Collingwood Children’s Farm, we stopped in at Lentil as Anything at the Abbotsford Convent, where you pay whatever you like for what you eat. The food is always great, and is usually different every time you go. I usually get a bit of everything (it’s all vegetarian), and my plate looks like it doesn’t make much sense, but I’ve never walked out of there disappointed. Including my recent trip when they had a huge pot of steaming minestrone soup.
Not usually one for tomato-based anything, I grabbed a bowl anyway (although I’ve been known to minestrone from time to time after I tried someone’s once and it had chickpeas in it and I was converted) and headed out to eat. It was super-light and not tomatoey-overpowering at all. Having said that, I once had a gazpacho that tasted like cold pasta sauce and I strangely didn’t hate it.
Anyway I downed that bowl like nobody’s business, and then craved it all the next week. It was kind of like a vegetable soup with a fresh tomato flavour, as opposed to anything rich and heavy. I grabbed a soup pack from the supermarket (the one I go to is run by Italians and can I say it basically has the best-stocked supermarket I’ve ever seen!) with turnip and celery and onion and whatever and set to work.
Safe to say, it was awesome. I was initially skeptical that a soup made from water as opposed to stock would be pretty tasteless, but I was wrong. Maybe because I cooked it for 200 years, and put a parmesan-style cheese rind in it, but boy howdy, this was a good soup. We had it for dinner with a crusty herb bread, then I ate the rest every day for lunch for the next four days. For someone who can’t eat the same thing two days in a row, that’s saying something! It really does benefit from long, slow cooking, and the rind, so if you’re into soup in a hurry you should probably make it with stock. If you’re happy to let it bubble away and top up with water as necessary, then go the Veggie Mama road! Let me know how you go – are you usually a minestrone fan?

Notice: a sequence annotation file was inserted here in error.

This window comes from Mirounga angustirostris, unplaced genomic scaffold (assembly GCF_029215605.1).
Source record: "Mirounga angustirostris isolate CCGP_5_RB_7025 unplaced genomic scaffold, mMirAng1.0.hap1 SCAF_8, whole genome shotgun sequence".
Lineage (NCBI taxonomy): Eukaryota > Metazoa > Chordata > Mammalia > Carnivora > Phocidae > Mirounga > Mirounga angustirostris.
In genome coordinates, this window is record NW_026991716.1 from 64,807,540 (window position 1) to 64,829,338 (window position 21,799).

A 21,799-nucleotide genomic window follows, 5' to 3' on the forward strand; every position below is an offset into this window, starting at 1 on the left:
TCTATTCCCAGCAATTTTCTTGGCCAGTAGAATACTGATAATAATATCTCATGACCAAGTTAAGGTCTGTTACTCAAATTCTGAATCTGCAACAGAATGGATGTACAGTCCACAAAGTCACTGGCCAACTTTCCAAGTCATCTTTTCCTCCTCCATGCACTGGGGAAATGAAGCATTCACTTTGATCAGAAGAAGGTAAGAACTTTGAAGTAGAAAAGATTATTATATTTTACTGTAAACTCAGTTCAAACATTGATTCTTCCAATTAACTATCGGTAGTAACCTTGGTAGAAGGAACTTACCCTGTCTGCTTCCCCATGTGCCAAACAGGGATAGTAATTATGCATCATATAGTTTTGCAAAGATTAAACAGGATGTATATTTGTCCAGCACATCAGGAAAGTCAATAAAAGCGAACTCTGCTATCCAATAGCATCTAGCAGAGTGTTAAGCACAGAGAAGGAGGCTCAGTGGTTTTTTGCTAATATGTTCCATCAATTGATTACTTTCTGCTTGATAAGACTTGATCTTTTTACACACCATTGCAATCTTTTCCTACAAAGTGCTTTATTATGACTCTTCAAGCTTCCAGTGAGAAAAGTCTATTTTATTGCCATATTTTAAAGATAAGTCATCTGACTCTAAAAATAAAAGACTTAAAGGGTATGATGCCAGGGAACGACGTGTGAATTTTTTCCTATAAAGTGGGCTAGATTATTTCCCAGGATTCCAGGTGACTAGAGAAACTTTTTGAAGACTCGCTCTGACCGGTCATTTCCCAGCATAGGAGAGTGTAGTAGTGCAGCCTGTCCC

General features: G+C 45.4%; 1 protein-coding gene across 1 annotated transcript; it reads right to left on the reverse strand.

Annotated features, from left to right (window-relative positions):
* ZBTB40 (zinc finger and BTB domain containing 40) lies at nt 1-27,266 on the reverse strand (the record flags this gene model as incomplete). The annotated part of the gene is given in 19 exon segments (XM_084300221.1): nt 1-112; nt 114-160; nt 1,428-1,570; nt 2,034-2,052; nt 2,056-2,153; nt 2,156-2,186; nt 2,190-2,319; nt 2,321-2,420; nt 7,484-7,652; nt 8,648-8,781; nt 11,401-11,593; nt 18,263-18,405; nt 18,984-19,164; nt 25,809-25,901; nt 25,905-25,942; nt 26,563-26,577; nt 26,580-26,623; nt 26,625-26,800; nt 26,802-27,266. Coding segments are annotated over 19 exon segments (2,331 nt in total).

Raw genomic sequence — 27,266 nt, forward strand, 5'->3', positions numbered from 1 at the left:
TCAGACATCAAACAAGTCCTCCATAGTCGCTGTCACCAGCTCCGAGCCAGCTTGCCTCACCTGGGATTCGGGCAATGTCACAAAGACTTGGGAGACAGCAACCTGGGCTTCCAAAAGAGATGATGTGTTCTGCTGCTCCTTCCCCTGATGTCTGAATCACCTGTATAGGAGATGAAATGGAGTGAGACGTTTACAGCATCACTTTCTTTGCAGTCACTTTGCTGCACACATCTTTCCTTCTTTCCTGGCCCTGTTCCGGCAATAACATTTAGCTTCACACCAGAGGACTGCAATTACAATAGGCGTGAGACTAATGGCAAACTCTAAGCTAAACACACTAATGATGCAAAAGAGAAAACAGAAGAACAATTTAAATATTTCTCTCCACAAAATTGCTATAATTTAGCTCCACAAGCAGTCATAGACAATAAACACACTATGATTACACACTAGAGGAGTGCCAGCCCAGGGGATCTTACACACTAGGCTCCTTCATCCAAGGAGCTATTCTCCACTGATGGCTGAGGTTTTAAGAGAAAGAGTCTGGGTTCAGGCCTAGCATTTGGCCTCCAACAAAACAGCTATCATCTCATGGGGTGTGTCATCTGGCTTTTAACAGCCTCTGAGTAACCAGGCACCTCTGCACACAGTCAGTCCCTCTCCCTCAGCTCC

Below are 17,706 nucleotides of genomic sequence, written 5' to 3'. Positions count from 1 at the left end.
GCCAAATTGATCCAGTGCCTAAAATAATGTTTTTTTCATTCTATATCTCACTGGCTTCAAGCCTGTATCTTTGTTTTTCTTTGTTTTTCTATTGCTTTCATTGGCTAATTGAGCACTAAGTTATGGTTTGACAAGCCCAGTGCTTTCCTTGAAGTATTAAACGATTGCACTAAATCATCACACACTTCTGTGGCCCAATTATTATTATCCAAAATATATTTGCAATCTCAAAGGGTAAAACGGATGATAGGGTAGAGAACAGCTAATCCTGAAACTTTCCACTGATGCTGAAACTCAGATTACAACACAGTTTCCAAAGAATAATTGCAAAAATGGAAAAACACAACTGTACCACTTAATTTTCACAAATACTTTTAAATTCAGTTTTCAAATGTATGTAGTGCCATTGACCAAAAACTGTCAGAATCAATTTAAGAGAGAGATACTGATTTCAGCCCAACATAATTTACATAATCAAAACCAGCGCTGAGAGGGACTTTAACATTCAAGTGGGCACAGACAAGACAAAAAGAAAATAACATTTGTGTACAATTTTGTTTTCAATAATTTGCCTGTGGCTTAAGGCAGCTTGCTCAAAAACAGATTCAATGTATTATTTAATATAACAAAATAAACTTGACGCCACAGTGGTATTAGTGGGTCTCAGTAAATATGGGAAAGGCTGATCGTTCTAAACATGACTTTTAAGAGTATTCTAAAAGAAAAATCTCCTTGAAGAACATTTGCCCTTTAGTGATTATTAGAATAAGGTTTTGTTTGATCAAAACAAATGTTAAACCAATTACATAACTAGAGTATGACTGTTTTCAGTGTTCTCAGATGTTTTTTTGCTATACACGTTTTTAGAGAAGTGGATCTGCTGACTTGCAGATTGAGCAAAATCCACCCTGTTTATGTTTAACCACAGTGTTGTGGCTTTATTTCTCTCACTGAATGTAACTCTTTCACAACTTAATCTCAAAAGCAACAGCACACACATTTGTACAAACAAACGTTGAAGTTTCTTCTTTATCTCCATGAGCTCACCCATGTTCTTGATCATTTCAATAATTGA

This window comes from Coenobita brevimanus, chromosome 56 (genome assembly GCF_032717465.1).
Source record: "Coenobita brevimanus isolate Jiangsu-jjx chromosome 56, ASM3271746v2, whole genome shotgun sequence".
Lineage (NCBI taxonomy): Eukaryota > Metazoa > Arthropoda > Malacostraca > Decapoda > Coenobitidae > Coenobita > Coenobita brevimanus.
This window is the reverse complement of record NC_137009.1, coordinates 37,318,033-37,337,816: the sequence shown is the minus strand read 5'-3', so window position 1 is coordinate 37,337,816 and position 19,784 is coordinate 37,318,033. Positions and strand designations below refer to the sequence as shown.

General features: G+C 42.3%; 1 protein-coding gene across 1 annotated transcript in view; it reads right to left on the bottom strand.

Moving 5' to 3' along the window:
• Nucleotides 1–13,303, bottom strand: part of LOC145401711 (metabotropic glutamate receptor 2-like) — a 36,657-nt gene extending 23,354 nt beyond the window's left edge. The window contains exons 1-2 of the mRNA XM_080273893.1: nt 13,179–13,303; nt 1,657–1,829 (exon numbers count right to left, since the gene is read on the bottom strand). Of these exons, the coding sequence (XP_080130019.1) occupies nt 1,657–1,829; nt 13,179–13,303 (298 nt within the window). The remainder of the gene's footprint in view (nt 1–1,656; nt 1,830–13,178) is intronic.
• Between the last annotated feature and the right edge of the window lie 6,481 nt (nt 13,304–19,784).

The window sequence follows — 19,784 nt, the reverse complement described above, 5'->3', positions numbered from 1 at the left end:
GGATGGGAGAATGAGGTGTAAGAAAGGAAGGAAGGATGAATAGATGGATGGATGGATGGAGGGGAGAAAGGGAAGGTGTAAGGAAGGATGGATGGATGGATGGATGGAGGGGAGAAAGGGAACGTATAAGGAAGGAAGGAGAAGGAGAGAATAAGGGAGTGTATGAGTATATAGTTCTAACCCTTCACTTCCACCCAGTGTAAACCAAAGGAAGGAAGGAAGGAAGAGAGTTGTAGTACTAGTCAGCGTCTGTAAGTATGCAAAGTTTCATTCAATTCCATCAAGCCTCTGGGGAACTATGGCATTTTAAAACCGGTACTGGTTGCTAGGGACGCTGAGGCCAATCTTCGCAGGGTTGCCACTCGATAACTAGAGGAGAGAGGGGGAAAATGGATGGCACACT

Oh and I didn’t put pasta in this one because I’m lazy (had I, it would have been stelline, because that shit is the best), but you can go right ahead and add whatever you like. I’m not your mum!
(Yes I am, use the stelline…)Print
Long, slow cooking makes this the most flavoursome minestrone with only simple ingredients.
- olive oil
- 1 Large onion, diced fine
- 5 cloves garlic, minced
- 2 sticks celery, diced small
- 1 Large turnip, diced small
- 2 Large carrots, diced small
- 800g canned tomatoes
- 5 cups water (will need extra)
- 2 teaspoons dried basil
- 1 teaspoon dried oregano
- 1 Large bay leaf
- 1 Small pinch sugar
- salt and pepper
- 1 Medium parmesan-style cheese rind
- 400g cannellini beans
- a handful of small pasta or broken spaghetti
- In a large pot or dutch oven, heat the olive oil over medium heat and add the onion, garlic, celery and carrot.
- Saute for about 10-15 minutes, turning heat down if it’s too much. You want a fair bit of colour and caramelisation over the veggies, as this is what is going to provide the flavour. I often cook mine for 20 minutes or more.
- When you’re happy with the colour on the veggies, add the turnip and canned tomatoes, the water, basil, oregano, bay leaf and pinch of sugar.
- Bring to a boil, then return to a simmer for as long as you’ve got. Pop in your piece of parmesan-style cheese rind and let it do its thing. I simmer mine over low heat for about three hours, topping up with water as necessary to the level I wanted – I don’t mind a bit of broth as opposed to veggies, but you keep an eye on it to keep it at the ratio you want.
- For the last hour, add the rinsed and drained cannellini and small pasta
- Taste for seasoning. This soup only gets better so feel free to make it the day before you need it, or enjoy for leftovers!
- Serve with a drizzle of olive oil and a sprinkle of salt.
Keywords: easy minestrone, vegetarian minestrone, bulk minestrone, minestrone soup recipe